Public hearing scheduled for May 6
The Cold Spring Village Board on Tuesday (April 20) made final changes to the draft of a proposed chapter of the village code that would regulate short-term rentals such as those booked through Airbnb.
Residents will have a chance to comment at a public hearing to be held via Zoom on May 6.
Short-term rentals have proliferated in the Highlands in recent years and only one Cold Spring resident spoke against allowing them at a packed public meeting in September 2019. Most commented on the need to regulate rentals, including the number of guests allowed.
“The proposed law was crafted with that [2019 meeting] in mind and I’m confident we addressed most, if not all, concerns,” Mayor Dave Merandy said on Thursday (April 22).
Cold Spring’s draft law would allow up to 34 short-term rentals in the village, and they would only be allowed in two zones: R-1 for single-family residences and B-1 for general business, which includes Main Street and most of the area west of the railroad tracks. The number is 5 percent of the tax lots in both zones.
The condominiums at Butterfield, Forge Gate and Spring Brook, and the apartments at Chestnut Ridge would not be eligible.
A lottery would determine who receives a nontransferable permit, which would be valid for one year. Applications would be accepted each year in August.
Other provisions in the proposed law include:
- A permit is required for each short-term rental unit.
- Short-term rentals are not allowed within a 300-foot radius of one that has been approved.
- In the R-1 zone, one off-street parking space must be provided.
- A unit can be rented out for up to 60 nights per year.
- Only owner-occupied structures can be used.
- Rentals must be for a minimum of two nights.
- Properties owned by corporations, LLCs or similar entities cannot be used.
- The owner or an agent must be available to respond on-site within 20 minutes.
- Two adults and one child are allowed per bedroom, with a maximum of four adults and four children in a short-term rental.
- Parties are not permitted; hosts must use “best efforts” to ensure guests don’t create unreasonable noise or disturbance.
- Check-in is not allowed between 9 p.m. and 8 a.m.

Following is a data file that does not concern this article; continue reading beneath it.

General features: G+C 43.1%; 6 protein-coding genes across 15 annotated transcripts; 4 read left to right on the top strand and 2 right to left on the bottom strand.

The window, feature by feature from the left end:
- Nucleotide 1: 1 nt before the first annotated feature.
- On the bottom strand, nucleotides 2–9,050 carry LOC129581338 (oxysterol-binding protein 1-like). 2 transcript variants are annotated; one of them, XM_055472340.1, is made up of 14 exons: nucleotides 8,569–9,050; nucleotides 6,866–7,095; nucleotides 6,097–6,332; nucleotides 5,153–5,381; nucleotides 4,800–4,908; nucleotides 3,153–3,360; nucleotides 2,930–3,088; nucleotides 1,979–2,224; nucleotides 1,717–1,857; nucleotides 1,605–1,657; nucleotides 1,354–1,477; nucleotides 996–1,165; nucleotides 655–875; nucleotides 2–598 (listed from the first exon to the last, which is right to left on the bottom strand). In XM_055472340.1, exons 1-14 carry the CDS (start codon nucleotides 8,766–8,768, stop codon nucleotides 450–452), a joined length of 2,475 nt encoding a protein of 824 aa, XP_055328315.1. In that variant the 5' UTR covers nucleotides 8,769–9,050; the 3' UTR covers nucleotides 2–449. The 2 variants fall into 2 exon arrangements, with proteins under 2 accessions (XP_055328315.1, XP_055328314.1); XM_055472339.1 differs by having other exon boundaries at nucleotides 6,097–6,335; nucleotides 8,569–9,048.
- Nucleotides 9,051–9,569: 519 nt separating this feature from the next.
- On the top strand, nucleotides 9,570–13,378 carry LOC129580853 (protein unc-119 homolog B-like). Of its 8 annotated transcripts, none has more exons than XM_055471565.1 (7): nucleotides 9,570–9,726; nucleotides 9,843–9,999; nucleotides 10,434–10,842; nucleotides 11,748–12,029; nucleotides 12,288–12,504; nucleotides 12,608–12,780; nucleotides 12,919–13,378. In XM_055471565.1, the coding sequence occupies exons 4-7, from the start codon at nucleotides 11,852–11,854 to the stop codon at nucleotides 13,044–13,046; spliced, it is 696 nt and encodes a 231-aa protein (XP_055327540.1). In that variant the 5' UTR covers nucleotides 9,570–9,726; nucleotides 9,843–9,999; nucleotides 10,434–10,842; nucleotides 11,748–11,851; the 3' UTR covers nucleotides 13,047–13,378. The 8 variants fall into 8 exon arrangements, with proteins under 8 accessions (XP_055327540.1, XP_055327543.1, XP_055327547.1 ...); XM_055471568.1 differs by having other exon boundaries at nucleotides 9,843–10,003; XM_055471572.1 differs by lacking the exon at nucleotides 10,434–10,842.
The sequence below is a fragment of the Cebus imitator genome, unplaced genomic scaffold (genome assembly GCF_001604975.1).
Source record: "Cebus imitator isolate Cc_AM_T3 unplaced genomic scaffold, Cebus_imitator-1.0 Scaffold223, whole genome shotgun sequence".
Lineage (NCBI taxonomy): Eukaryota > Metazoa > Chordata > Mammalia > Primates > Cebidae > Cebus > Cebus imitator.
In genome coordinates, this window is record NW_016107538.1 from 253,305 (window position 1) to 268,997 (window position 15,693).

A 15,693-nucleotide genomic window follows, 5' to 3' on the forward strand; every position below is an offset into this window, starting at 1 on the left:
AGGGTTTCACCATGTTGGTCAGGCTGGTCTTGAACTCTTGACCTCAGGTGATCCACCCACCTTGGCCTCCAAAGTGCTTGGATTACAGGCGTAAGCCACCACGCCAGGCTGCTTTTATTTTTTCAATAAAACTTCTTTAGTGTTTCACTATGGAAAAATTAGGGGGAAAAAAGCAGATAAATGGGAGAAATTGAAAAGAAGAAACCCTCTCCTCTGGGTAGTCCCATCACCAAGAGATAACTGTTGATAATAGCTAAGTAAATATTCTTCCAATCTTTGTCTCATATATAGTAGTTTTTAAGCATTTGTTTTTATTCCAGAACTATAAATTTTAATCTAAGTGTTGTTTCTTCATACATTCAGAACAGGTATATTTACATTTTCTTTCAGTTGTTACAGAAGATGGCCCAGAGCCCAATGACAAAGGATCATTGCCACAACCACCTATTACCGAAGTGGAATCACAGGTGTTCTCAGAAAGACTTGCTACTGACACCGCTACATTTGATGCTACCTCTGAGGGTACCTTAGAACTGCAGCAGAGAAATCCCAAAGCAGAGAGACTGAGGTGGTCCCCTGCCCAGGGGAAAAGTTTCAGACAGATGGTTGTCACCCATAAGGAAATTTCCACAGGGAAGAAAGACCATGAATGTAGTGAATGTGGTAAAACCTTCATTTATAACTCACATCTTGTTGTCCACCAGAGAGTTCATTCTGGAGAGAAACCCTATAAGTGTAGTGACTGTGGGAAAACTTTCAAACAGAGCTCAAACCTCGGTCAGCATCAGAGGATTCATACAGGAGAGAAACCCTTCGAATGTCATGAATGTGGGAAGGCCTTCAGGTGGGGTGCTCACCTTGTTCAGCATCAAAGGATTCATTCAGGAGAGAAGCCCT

A series of escalating fines is proposed for permit holders who don’t comply: a first offense is $250; a second offense is $500 and forfeiture of the permit for the remainder of the year; a third offense is $1,000 and forfeiture of eligibility for four years.
Operating a short-term rental without a permit would trigger a $500 fine and a one-year loss of eligibility. A second offense is $1,000 and loss of eligibility for four years.
The village code enforcement officer would inspect units annually and the Cold Spring Police Department would handle day-to-day enforcement.
Deputy Mayor Marie Early said the board faced a challenge in determining a reasonable maximum number of short-term rentals for the village.
“STRs remove regular housing stock from the market,” she said. “That decreases the number of people who live in Cold Spring and contribute to village life — including volunteers all across the board.”
But she pointed out that the Comprehensive Plan recommends more accommodations for visitors.
“STRs are here to stay,” she said. “So why not put regulations in place that protect the community and provide additional accommodation?”
The resolution to take the proposed law to a public hearing passed by a 4-0 vote, excluding Trustee Heidi Bender, who resigned on April 15. Mayor Dave Merandy said on Tuesday he intends to appoint someone to the seat until a special election in November to fill the remainder of Bender’s term, which ends in 2022.
The proposed short-term rentals law, designated as Chapter 100 of the Village Code, is available at bit.ly/CS-STR, along with a permit application and additions to the village fee schedule.